4. Send reminders … lots of them: Sending additional reminders is important for improving the representativeness, our research on SMS surveys in Africa shows. In our work, we generally send three reminders, each spaced 26 or 52 hours apart. For IVR studies, you can also send an SMS in advance of the IVR call attempt: this method can be effective for some studies but not all, we’ve found in South Africa.
  5. Incentivize your respondents: Provide a post-paid monetary incentive, usually around 1 US dollar in the form of mobile phone airtime. But 1 US dollar is sufficient: Our experiment in Kenya showed that bumping up the incentive amount doesn’t increase response rates.
  6. SMS and IVR work best for surveying list samples: Studies that have a list of respondents and their phone numbers can achieve high levels of representativeness, as we found in our study of vocational job training graduates in South Africa.
  7. Consider general population surveys, but carefully: General population surveys using random digital dial (RDD) samples generally have low response rates (1 to 10 percent, depending on the sample). They are also skewed towards male, urban, and younger populations, our research in four African countries showed. But SMS and IVR may be better than nothing. Researchers can increase the quality of general population surveys through quality survey design, well-crafted survey questions, sampling, and weighting.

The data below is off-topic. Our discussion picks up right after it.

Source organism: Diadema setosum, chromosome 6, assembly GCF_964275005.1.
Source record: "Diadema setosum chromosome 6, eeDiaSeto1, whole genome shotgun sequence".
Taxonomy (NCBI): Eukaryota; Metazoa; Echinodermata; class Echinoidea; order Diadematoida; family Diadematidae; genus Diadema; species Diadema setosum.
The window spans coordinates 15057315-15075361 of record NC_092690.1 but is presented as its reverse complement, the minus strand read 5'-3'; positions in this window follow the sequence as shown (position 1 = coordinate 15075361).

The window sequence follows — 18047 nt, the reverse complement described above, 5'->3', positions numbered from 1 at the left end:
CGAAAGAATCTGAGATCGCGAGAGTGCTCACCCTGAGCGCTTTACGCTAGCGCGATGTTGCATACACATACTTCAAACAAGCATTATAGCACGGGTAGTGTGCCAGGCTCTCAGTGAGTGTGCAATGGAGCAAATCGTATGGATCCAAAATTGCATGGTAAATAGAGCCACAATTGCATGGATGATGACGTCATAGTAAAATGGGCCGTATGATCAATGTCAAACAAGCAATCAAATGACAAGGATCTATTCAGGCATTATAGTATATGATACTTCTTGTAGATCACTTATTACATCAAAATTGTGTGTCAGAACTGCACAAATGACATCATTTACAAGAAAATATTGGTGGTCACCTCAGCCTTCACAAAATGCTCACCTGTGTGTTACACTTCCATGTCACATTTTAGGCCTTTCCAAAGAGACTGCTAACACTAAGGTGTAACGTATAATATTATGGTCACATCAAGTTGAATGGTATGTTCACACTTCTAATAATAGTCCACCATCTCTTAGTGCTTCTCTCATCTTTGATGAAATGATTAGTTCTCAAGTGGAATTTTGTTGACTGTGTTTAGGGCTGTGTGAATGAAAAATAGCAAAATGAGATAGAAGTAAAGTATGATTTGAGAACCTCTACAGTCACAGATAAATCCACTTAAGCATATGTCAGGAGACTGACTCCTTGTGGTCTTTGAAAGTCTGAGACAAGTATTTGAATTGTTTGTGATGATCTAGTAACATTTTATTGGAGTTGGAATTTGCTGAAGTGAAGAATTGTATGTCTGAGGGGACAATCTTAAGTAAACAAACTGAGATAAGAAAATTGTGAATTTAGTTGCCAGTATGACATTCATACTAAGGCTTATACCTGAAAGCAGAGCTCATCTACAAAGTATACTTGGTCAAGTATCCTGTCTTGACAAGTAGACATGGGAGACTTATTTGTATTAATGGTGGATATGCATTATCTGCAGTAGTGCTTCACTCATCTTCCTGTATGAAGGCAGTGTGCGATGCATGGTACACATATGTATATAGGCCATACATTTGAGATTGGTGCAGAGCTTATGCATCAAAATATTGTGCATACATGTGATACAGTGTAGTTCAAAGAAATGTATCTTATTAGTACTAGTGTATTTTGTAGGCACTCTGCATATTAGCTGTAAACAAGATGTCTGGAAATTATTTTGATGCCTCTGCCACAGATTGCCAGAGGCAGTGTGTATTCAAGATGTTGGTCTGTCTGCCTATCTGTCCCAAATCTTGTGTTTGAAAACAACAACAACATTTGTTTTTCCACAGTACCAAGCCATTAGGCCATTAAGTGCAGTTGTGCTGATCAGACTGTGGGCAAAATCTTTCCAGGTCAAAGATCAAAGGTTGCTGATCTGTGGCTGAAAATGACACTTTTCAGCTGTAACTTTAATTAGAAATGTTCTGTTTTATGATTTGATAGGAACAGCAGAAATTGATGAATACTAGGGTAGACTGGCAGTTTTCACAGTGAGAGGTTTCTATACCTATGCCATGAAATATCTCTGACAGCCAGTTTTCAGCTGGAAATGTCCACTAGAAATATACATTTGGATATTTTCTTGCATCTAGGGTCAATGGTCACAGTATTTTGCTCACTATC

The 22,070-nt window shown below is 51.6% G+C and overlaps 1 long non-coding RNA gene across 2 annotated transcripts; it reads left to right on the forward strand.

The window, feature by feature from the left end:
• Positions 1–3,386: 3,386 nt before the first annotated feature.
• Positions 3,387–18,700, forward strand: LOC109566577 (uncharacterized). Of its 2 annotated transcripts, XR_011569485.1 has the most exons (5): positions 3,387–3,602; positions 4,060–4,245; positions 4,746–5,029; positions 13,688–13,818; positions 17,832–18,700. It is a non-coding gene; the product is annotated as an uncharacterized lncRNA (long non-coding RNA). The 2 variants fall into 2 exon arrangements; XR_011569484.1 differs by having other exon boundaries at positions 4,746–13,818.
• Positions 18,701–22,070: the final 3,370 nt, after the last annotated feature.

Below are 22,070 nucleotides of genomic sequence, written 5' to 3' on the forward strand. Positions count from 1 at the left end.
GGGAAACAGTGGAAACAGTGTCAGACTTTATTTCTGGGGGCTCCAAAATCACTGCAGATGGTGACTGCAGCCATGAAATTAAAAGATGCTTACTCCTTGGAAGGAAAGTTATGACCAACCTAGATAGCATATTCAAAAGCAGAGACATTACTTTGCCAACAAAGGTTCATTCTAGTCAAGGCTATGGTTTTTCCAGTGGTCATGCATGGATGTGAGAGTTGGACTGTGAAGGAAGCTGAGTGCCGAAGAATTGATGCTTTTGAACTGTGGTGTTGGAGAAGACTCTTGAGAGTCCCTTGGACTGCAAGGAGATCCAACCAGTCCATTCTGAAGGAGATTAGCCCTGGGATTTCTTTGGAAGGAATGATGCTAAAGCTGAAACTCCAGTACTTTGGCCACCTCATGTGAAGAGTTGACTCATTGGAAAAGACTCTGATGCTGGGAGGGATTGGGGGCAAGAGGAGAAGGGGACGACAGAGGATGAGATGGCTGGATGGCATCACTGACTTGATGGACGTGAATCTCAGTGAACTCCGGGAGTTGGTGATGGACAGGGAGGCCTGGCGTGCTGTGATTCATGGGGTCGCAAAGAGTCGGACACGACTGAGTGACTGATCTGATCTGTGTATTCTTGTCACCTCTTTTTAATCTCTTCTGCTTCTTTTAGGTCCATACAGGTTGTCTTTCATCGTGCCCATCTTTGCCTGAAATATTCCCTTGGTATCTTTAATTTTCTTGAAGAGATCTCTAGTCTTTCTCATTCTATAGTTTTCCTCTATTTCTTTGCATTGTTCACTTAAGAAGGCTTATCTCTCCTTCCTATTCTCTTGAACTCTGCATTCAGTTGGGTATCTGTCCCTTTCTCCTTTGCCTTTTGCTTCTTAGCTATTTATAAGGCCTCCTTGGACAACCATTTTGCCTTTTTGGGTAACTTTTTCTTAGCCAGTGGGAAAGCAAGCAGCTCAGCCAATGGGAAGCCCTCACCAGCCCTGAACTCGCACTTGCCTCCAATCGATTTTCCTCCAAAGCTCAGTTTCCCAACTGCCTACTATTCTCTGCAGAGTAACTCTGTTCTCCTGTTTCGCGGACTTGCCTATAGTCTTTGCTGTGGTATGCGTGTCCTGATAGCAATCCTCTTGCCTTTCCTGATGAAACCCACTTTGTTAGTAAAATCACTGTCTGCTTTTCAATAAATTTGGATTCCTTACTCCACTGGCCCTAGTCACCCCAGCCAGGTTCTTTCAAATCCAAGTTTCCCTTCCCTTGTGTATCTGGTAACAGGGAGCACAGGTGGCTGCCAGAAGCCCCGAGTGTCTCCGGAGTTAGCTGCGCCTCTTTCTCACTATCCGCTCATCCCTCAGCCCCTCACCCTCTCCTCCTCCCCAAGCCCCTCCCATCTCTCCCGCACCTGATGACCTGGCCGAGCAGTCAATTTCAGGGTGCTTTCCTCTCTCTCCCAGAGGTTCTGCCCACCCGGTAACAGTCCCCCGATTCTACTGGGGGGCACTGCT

8. Check your sample: If you have a list sample, validate it before starting your survey. We found that creating a sample of phone numbers from old administrative records can lead to coverage bias. If you don’t have a list of participants, purchase your sample from a trusted vendor. When you’re collecting data, remember to confirm who you’re speaking with, as many people share phones with other people.
  9. Mix modes to improve quality: Starting in one mode, then following up with non-respondents in a different mode can improve quality, according to a study we conducted in South Africa. Looking for a mixed mode tool? With the Centers for Disease Control and Prevention and InSTEDD, RTI developed Surveda, a free, open source tool that fully integrates SMS, IVR, and Web mixed mode surveys.
  10. Run a pilot first: For those unsure about whether mobile is a good fit, run a pilot study to assess the feasibility of these modes for your project. Consider running virtual or phone-based cognitive interviews to ensure questions are valid and reliable.

Getting Started with Mobile Survey Data Collection

Taking the above tips into account, consider adopting SMS or IVR. Switching survey modes on short notice may understandably be a little uncomfortable for many researchers at first. But crisis oftentimes sparks innovation. And for some projects, these modes may be the only way to collect data in the months ahead. Feel free to contact the author if you have any questions. Also, please see the "Further Reading" section at the end of this page for an extensive list of recommended articles.